International responsibility of armed opposition groups : lessons from state responsibility for actions of armed opposition groups
Sten I. Verhoeven
Responsibilities of the non-state actor in armed conflict and the market place : theoretical considerations and empirical findings
Leiden ; Boston : Brill Nijhoff, 2015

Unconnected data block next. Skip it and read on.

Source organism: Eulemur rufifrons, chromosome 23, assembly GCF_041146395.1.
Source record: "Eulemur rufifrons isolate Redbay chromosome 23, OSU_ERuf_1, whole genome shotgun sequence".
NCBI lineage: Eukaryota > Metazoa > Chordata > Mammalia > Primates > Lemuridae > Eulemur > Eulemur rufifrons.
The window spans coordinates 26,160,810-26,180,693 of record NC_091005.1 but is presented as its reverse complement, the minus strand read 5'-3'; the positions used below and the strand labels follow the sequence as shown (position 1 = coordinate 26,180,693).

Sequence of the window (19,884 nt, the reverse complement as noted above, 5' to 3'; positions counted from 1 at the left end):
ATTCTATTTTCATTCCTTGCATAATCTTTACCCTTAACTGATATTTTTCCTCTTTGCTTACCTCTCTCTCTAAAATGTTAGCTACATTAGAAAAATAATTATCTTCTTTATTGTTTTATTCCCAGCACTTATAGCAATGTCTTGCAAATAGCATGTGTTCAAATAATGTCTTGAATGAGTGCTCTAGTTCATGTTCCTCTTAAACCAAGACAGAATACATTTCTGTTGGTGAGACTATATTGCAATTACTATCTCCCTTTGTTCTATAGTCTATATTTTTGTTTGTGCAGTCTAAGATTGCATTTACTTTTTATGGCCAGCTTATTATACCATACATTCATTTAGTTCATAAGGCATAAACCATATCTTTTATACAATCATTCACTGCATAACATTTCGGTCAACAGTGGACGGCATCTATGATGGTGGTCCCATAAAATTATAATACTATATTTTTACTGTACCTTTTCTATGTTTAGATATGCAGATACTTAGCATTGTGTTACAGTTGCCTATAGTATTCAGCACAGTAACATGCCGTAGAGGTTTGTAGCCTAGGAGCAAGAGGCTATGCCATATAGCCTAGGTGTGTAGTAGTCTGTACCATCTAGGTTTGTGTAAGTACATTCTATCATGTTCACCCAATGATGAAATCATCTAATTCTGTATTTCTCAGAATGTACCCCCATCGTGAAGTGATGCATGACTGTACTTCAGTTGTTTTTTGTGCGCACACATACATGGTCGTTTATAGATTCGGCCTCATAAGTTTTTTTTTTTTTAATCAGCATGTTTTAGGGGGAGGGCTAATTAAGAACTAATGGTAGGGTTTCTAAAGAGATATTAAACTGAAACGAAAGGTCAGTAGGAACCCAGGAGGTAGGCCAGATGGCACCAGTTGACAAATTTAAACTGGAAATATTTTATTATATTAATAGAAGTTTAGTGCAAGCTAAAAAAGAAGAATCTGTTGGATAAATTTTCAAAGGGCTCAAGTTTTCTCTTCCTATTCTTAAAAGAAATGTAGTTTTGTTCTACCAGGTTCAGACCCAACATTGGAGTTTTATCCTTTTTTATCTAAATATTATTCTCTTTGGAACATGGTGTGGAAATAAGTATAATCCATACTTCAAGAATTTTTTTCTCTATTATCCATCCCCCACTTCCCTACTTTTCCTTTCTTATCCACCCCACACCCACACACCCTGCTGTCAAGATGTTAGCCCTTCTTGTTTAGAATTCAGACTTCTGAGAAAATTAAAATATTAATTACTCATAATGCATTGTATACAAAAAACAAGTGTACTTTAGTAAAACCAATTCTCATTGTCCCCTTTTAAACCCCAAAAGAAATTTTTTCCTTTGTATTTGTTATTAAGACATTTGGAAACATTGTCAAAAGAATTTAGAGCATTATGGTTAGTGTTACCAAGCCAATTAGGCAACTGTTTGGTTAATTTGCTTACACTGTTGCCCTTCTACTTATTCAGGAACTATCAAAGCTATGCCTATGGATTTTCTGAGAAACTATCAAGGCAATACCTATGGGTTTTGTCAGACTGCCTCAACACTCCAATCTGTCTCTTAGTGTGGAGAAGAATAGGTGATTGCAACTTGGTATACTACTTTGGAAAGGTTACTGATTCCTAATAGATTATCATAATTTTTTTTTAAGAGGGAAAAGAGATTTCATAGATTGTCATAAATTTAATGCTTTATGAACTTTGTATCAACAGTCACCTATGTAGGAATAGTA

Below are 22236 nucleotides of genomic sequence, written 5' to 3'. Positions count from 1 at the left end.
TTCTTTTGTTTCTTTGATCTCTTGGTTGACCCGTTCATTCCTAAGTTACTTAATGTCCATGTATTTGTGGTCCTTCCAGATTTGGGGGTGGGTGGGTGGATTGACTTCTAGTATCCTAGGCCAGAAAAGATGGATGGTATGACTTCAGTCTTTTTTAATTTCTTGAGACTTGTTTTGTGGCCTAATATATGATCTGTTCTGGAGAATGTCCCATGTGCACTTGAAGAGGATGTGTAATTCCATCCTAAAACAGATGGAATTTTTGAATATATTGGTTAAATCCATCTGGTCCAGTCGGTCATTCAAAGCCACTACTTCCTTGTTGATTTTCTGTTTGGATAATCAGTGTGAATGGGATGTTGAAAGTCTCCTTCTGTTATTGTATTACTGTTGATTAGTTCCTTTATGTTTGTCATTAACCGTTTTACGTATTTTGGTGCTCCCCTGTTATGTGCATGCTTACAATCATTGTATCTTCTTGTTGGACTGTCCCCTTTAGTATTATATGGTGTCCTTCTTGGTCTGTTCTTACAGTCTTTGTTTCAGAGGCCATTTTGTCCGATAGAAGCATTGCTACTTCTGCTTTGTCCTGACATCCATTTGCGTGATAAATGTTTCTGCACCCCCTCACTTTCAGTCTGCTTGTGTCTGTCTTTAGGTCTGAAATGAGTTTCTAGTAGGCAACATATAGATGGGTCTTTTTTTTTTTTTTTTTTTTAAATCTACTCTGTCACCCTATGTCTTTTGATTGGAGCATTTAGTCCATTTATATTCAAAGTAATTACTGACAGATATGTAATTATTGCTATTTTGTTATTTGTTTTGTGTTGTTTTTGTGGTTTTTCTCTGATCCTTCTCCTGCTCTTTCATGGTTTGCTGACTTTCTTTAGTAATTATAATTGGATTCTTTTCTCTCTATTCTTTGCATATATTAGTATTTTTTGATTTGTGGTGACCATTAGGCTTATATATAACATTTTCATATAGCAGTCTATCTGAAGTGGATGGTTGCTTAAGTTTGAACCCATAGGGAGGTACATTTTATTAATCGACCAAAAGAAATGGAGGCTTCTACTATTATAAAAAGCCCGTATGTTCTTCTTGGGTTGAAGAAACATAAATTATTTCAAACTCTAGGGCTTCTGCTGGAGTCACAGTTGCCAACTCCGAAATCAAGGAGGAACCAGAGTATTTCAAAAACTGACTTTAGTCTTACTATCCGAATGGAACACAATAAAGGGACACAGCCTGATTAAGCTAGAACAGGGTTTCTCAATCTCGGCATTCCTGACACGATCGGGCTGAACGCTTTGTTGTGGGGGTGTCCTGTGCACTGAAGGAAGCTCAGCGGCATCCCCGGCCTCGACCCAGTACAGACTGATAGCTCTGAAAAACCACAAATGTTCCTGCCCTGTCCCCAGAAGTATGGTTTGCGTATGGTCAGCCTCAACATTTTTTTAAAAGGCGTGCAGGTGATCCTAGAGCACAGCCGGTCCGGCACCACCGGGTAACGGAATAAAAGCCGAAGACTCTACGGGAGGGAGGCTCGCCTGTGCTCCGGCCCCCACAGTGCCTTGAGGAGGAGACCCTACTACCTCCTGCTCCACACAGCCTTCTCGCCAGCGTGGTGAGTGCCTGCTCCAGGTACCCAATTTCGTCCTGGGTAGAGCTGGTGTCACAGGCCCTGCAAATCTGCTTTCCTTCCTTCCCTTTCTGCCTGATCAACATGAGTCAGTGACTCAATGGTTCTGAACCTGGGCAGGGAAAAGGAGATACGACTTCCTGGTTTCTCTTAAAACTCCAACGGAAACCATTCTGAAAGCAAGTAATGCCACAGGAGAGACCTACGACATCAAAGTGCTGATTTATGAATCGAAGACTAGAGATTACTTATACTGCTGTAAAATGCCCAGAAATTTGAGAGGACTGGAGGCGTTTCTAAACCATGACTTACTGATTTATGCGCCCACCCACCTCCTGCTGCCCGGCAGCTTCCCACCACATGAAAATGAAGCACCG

Under current international law, a gap exists with regard to armed opposition group (AOG) responsibility: the State on the territory of which such groups are operational is not always responsible for the latter's acts, nor does international law provide specific rules concerning their direct responsibility. After arguing that direct AOG responsibility may be deduced from Article 10 of the International Law Commission Articles on State Responsibility (which attributes to the State acts of insurrectional movements which subsequently seize governmental power or create a new State), the author turns to examine how the adoption of rules regarding attribution of conduct could be conceived so that an AOG responsibility regime is workable in practice. Proposing to design attribution rules by analogy to the law on State responsibility, acts of individuals would be attributable to the AOG when they are organs of the AOG, or when acting under the effective control of, or directed by, the AOG. However, before conclusively determining questions of attribution of conduct, the author notes that the need for more in-depth studies on the organisational structure and decision-making processes of insurrectional movements.
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